nytheatre.com review by Martin Denton
September 27, 2008
The Painter, a new one-act drama by Reginald Oldham, is an involving, entertaining, twisty mystery where nothing and nobody can be trusted to be what it/he/she seems. Oldham himself stars as Michael Train, a painter whose wife has just been brutally murdered (knife in the heart; lots of blood). Michael says he found his wife this way; that he was in his studio, painting, and didn't hear her screams (though a neighbor did hear them, and called the police); that he loved his wife and he can't believe she's gone.
We meet Michael, by the way, in a police interrogation room. Detective John Howitz, who begins the interrogation, is clearly convinced that Michael is guilty, and the facts of the case would seem to bear him out: Michael's fingerprints are all over the murder weapon, the murder scene was a locked room that only Michael had access to, and some damaging information is trickling in that suggests Michael had motive to kill his wife.
But as I said, nothing is simple in this suspenseful tale. John's partner, Detective Christine Pearl, doesn't agree with the way John is handling the interrogation. We'll find out soon enough that she and Michael used to know each other (does he still remember her?). There's a bungled case in John's recent past, plus marital problems at home: is that why John is such a loose cannon right now?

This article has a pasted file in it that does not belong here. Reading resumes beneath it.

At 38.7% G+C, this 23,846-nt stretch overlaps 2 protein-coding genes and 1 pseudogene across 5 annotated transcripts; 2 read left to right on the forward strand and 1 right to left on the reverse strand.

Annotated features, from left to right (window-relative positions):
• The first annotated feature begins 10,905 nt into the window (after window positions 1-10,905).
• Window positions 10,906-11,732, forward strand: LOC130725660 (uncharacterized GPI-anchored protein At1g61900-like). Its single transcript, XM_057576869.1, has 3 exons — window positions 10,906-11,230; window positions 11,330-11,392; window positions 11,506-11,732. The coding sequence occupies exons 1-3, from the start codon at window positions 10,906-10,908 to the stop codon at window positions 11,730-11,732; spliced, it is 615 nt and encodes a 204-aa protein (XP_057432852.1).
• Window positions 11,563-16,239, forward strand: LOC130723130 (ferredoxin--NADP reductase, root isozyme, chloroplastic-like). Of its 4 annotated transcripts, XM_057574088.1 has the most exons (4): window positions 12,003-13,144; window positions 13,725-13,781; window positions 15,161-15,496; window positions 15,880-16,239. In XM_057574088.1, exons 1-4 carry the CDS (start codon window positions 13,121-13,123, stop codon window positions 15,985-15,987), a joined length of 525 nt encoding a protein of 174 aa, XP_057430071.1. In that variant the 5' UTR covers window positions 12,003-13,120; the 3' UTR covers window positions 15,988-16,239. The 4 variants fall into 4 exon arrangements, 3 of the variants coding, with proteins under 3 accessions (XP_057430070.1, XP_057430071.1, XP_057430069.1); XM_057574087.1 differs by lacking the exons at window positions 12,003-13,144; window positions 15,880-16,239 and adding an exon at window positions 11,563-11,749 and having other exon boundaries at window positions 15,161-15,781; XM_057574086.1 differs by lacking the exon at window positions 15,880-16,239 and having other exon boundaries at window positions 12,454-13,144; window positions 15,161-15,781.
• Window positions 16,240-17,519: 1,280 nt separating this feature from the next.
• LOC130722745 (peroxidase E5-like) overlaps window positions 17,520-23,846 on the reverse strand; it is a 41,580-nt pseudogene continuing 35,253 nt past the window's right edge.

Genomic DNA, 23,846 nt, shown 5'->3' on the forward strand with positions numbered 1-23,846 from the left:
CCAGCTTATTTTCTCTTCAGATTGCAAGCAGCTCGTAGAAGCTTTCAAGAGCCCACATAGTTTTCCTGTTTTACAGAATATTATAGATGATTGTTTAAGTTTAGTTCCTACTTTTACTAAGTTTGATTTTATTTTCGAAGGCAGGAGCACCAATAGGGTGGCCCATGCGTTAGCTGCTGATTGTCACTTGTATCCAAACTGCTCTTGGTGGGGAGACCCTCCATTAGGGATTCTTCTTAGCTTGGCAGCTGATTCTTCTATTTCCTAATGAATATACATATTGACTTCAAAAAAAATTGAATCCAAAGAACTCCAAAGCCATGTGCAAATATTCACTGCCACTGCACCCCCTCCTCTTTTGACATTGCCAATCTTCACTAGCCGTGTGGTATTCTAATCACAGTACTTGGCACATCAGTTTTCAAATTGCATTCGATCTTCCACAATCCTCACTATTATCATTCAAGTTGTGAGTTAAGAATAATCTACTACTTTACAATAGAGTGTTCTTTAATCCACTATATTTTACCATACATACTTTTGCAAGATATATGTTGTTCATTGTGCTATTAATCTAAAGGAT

Oldham's script keeps us guessing, right up to the very end. The dialogue is convincing and the characterizations, though necessarily somewhat archetypal given the relative brevity of the piece, are well-drawn. In fact, I only had one thing gnawing at me as I watched the play: given years of Law & Order episodes on TV, I'm used to interrogations of murder suspects being supervised by a commanding officer, and I missed that here. (And though there's a brief reference to Michael getting a lawyer, no one follows up on that either.) So there's a possible verisimilitude issue here.
But mostly that didn't worry me, as the story drew me in and absolutely held my attention. The Painter is directed by Jamey Isenor, who delivers the relentless pacing that a play like this requires. Joining the excellent Oldham in the cast are Ryan Stadler and Hope Singsen as John and Christine; Stadler comes into his own in the play's second half, offering a knockout performance of the very conflicted, very uncertain policeman, but Singsen's performance has less variety than her colleagues'.
The realistic set from R & J Studios is excellent. Appropriate lighting is provided by Autumn Clark.
The Painter is the third production from the young company Barracuda Theater Club. This troupe, comprised of students from The Barrow Group Apprentice Class, continues to demonstrate real talent for creating intriguing and provocative theatre.